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Tories took donations from oligarch linked to Putin. Is this why they never investigated Russian interference in UK politics?

Vladimir Putin: has Boris Johnson been his puppet since before he became the UK’s prime minister?

Boris Johnson’s Conservative Party has definitely taken donations from people linked to Russia’s President Putin – and provided private meetings with the last three UK prime ministers in return.

The money totalling £1.7 million came from Vladimir Chernukhin via his wife Lubov, according to the so-called FinCEN files – leaked “suspicious activity reports” by banks.

According to BBC News,

Leaked files show her husband received $8m (£6.1m). The money initially came from a politician facing US sanctions due to his closeness to the Kremlin.

A leak of banks’ “suspicious activity reports” … shows Vladimir Chernukhin was sent the money in 2016 from a British Virgin Islands company linked to Suleyman Kerimov.

Billionaire Mr Kerimov is the owner of Russia’s biggest gold mine and member of the upper chamber of the Russian parliament.

In 2018 he was sanctioned by the US authorities, who were targeting those they said “play a key role in advancing Russia’s malign activities”.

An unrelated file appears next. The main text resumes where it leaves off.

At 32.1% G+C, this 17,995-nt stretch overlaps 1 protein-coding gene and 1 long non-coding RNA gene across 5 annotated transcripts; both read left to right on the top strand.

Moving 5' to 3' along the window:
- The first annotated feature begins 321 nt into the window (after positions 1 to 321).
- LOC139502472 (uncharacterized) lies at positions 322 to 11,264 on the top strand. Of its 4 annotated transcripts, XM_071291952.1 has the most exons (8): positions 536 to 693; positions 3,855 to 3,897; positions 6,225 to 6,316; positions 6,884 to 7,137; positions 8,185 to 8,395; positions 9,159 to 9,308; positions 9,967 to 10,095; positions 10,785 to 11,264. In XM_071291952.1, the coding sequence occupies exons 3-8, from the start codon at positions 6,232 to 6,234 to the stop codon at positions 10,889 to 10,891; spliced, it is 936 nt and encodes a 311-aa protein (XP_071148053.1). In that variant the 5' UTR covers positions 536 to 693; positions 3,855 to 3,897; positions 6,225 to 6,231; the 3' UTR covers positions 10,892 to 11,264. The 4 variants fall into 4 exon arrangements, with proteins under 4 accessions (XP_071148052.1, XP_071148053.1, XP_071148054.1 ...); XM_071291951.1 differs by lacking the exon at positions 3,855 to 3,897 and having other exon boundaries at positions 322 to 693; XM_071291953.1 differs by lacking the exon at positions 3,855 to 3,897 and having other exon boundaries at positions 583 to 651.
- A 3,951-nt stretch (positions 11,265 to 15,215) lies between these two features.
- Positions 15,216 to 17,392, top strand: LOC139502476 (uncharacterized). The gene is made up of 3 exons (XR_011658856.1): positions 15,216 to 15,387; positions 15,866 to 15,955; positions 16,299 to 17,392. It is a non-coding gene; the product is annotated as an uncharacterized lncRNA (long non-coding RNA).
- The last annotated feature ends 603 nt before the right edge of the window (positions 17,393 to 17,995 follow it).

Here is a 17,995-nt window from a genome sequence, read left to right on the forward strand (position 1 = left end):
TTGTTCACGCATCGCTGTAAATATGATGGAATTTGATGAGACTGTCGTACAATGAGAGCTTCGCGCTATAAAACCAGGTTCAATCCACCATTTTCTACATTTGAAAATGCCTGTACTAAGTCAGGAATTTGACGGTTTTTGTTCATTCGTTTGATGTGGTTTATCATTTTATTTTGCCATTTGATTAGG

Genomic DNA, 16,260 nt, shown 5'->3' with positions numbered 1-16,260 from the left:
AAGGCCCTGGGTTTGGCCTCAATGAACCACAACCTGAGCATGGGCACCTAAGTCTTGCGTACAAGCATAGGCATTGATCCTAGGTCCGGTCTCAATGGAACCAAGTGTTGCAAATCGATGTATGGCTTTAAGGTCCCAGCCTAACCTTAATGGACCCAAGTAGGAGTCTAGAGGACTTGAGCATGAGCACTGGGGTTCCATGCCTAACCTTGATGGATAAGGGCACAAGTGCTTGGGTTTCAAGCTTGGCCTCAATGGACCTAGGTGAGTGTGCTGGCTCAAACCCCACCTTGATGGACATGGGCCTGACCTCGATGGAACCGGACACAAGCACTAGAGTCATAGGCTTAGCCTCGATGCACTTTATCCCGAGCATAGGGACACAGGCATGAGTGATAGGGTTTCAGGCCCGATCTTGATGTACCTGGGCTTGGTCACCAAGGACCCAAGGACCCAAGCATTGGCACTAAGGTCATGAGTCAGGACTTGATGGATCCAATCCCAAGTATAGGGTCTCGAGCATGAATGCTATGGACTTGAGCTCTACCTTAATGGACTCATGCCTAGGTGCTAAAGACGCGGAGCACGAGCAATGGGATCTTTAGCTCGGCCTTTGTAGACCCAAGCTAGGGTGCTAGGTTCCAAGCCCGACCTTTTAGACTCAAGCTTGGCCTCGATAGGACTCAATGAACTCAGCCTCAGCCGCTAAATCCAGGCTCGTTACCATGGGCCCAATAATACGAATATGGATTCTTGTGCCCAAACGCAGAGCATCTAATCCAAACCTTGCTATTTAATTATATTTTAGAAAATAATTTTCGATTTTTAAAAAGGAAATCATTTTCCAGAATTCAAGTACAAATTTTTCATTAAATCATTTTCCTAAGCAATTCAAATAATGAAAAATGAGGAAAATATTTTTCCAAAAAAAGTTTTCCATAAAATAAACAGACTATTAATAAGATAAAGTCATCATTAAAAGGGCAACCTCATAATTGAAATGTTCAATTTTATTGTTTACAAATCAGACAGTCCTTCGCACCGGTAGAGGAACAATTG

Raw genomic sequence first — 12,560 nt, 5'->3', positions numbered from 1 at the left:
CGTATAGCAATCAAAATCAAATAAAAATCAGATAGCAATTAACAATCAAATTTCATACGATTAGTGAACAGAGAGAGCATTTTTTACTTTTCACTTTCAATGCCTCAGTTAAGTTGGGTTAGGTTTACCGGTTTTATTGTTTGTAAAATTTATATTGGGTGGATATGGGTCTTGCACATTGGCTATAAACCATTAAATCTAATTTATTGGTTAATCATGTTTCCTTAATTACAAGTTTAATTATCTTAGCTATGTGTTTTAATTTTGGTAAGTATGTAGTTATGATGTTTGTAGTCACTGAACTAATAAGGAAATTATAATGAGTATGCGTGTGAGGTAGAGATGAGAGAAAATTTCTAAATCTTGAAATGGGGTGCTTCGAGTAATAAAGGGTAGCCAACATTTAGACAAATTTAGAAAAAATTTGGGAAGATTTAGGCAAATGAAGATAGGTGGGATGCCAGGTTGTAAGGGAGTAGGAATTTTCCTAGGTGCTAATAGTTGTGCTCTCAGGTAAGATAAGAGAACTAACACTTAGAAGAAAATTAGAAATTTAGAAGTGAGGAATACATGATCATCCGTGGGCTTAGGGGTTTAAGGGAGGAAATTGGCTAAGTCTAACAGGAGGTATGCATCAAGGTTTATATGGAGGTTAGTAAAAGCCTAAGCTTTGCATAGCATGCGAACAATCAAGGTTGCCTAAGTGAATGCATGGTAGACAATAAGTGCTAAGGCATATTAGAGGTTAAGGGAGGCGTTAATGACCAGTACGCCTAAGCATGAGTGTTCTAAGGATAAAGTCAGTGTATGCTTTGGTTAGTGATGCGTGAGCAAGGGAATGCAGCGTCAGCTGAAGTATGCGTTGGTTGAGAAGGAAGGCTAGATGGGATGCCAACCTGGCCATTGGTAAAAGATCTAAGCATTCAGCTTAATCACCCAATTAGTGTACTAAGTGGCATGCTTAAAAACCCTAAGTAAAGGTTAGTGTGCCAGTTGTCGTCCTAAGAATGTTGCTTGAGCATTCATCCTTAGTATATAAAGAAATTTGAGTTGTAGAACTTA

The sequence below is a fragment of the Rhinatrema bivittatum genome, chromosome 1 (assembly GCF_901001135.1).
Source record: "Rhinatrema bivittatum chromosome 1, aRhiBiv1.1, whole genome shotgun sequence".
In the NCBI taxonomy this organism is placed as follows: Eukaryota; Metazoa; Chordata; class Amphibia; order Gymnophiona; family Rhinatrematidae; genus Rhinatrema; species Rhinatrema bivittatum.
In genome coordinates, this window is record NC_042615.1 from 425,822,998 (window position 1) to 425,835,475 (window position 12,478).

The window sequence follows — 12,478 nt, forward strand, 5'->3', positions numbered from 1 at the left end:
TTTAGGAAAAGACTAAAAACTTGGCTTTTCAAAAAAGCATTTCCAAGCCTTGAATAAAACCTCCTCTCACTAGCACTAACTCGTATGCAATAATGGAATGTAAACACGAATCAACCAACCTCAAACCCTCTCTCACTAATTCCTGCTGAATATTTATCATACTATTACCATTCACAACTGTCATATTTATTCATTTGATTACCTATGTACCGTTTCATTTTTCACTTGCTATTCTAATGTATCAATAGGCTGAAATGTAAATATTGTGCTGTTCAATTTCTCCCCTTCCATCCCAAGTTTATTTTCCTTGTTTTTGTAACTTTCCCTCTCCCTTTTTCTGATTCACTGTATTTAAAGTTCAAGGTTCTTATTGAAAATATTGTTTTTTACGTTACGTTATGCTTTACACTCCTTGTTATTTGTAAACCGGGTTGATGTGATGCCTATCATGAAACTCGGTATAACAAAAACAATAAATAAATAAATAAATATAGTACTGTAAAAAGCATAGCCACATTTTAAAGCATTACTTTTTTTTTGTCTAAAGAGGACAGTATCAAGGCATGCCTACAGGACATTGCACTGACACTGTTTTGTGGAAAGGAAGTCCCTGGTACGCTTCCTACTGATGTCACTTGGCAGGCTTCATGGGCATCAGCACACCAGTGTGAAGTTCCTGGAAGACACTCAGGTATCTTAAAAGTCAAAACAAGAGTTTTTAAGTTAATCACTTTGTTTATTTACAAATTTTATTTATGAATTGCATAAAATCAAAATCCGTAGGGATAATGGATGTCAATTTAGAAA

Mr Chernukhin, 52, is a former deputy minister of finance under Vladimir Putin, who left Russia for London in 2004 after being sacked by the president.

The Chernukhins – one of the UK’s most prominent Russian-born couples – are now both British citizens and live in London.

Mrs Chernukhin’s donations to the Conservative Party began in 2012.

The majority – more than £1.5m – came after the $8m payment linked to Mr Kerimov was made to her husband on 29 April 2016, although it is not clear if any of that cash went to the Tories.

Mrs Chernukhin’s lawyers say the Kremlin had no influence because of the donations – but they would, wouldn’t they?

UK prime minister Boris Johnson has suffered a huge amount of bad publicity over his reluctance to do anything about suspicious donations from Russians linked to Putin’s government.

A report on Russian interference in UK politics – including the use of donations to influence policy – was due to be published before last year’s general election but Boris Johnson shelved it for no good reason.

It remained unpublished until pressure finally forced Johnson to re-convene the UK’s security committee, responsible for it, in July this year – nine months after the public should have seen it.

And it showed that successive Conservative governments have welcomed Russian oligarchs “with open arms”, giving them access to political figures “at the highest levels” – and made absolutely no attempt to investigate Russian interference in referendums and elections; in fact, the Tories “actively avoided” doing so.

The Tories had been delighted to welcome Russian money and the oligarchs who owned it, “providing them with a means of recycling illicit finance through the London ‘laundromat’.”